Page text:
A promising approach for patients in whom ICD implantation must be deferred, but in whom there is an urgent need to manage malignant tachyarrhythmias, is bridging with a temporary external ICD. Cooper et al reported a successful use of external ICD, programmed to burst ATP therapies only and connected to an active‐fixation pacemaker lead, in a patient who had both an ICD infection and a history of recurrent VT (responsive to single ATP therapy).5 Furthermore, in a similar setting, Dell’Era et al showed efficacious delivery of ATP and shock from a system consisting of a temporary dual‐coil active‐fixation DF4 lead, connected to an external ICD with passive‐can shock configuration.6 Our case demonstrates an additional method of controlling heart rhythm with VVI overdrive pacing, which has not been described in the aforementioned reports.

The noteworthy benefit of the temporary external ICD system over WCD is that it automatically starts treatment, whereas the latter is interactive and significantly depends on patient compliance. Moreover, an external ICD shares the same capacities as a traditional ICD, enabling bradycardia pacing, overdrive pacing, and ATP therapies. These are unavailable in the treatment choices involving “external” defibrillation, such as continuous ECG monitoring in an intensive care unit, WCD, and S‐ICD.

A limitation of the presented technique is a temporary ICD lead in the vascular system, which may impede complete infection elimination and contribute to increased risk of infection recurrence. Promising short‐term outcomes with no early infection recurrences were reported by Maciąg et al in a retrospective analysis of 34 pacemaker‐dependent patients. The patients were bridged with externalized active‐fixation pacing lead for 4‐26 days following TLE due to infection.7 Amraoui et al in a retrospective analysis of 80 consecutive pacemaker‐dependent patients bridged with externalized pacing lead for 4‐14 days reported excellent short‐ and long‐term effects with no early lead dislodgement and no infection recurrence at 1 year follow‐up.8 Of note, Perrin et al presented follow‐up outcomes in the group of 52 pacemaker‐dependent patients who were bridged with screwed‐in temporary lead for 11.1 ± 9.7 days and retrospectively followed up for a mean period of 25.2 months: Eight patients (15.4%) developed vegetations on their temporary lead; one temporary lead dislodged with sudden loss of capture; and one patient developed a CIED reinfection after 21 months of follow‐up.9 Undoubtedly, a prospective study would be required to fully assess the long‐term safety of temporary lead bridging. Importantly, in the above‐mentioned studies by Maciąg et al and Perrin et al, up to 20% of patients had an infected ICD system,7, 9 whereas in the study by Amraoui et al, ICD patients were excluded from analysis.8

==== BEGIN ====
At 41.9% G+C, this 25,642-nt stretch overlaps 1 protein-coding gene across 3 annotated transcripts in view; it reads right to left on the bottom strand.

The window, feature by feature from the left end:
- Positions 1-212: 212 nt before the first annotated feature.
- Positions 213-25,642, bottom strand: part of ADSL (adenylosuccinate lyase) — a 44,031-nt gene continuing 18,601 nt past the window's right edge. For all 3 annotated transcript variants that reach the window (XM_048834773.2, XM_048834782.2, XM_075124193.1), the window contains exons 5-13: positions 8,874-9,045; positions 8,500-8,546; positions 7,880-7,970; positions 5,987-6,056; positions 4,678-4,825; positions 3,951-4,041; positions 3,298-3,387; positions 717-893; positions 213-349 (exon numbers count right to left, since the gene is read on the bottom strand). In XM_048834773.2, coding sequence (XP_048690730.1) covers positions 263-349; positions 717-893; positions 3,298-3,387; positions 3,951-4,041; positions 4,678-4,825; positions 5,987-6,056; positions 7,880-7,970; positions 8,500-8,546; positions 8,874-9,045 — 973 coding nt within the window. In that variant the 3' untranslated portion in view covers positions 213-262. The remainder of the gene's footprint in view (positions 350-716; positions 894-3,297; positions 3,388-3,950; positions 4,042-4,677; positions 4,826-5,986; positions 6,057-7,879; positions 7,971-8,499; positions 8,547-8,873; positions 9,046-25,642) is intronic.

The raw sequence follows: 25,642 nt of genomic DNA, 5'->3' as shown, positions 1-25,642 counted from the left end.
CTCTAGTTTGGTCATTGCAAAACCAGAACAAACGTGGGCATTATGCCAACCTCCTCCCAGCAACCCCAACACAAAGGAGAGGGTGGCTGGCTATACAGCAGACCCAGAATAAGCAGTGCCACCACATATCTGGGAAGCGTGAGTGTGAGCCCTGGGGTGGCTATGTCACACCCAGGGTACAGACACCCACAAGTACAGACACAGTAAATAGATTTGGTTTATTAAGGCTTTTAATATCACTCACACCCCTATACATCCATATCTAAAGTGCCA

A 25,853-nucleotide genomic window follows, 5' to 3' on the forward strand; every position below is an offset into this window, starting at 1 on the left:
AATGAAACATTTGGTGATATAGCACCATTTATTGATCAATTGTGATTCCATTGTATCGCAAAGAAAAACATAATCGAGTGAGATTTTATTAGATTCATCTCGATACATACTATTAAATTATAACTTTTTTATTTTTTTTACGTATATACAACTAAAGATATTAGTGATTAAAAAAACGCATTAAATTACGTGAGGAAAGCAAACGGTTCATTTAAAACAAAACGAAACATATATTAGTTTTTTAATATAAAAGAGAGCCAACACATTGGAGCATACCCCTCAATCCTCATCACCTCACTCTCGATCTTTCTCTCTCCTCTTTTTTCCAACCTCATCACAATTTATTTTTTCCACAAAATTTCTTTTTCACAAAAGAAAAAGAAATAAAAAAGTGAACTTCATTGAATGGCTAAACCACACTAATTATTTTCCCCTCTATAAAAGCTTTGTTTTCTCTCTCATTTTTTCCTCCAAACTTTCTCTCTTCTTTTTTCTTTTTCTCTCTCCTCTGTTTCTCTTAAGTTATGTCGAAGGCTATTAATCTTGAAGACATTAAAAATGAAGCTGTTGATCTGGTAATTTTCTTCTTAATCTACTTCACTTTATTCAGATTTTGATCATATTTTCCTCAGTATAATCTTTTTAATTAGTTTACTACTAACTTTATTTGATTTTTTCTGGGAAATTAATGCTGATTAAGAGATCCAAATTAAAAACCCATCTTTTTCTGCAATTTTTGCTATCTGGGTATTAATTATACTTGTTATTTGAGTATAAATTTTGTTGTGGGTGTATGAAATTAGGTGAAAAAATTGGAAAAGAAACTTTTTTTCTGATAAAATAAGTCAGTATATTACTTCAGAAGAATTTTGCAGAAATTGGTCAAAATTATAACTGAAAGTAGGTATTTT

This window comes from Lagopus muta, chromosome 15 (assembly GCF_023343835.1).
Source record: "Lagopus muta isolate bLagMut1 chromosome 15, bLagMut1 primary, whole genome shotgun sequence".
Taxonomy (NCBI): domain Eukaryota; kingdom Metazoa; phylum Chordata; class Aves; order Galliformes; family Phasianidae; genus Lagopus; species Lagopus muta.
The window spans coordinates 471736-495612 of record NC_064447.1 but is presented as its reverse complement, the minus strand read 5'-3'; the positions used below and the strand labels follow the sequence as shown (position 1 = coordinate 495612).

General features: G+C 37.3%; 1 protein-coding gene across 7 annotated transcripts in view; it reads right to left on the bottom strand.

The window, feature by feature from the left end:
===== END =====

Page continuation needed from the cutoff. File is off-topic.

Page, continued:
The technique described above provides an important option for prolonged ICD backup. The presented case shows that a temporary external ICD is an efficacious bridge to permanent device reimplantation.

Appendiceal Pinworms


A 45-year-old man with a 1-day history of abdominal pain and loss of appetite presented to the emergency department. He did not have a fever. Physical examination revealed tenderness in the right lower quadrant of the abdomen. Rebound was present; Blumberg’s sign was negative. Laboratory results included a normal white-cell count, with 82% neutrophils. Abdominal ultrasonography was performed, but the results were inconclusive with regard to the presence or absence of appendiceal inflammation. An appendectomy was performed. The appendix was grossly normal, but pathological analysis revealed the presence of Enterobius vermicularis in the appendiceal lumen (Panels A and B, hematoxylin and eosin) and mild inflammation of the mucosa. E. vermicularis, known as pinworm, is a nematode that is most commonly found in young children, although adults can also be infected. The gravid female pinworm attaches to tissue near the cecum and migrates to the anus to deposit its eggs, which can cause perianal pruritus. Autoinfection and transmission occur through the ingestion of eggs from contaminated hands, bathroom fixtures, bedding, food, and other sources. It is difficult to determine definitively whether the presence of pinworm in the appendix was the cause of the patient’s presenting symptoms or was an incidental finding. After the appendectomy, the patient and his family were treated with mebendazole. At follow-up 6 months after surgery, the patient was asymptomatic.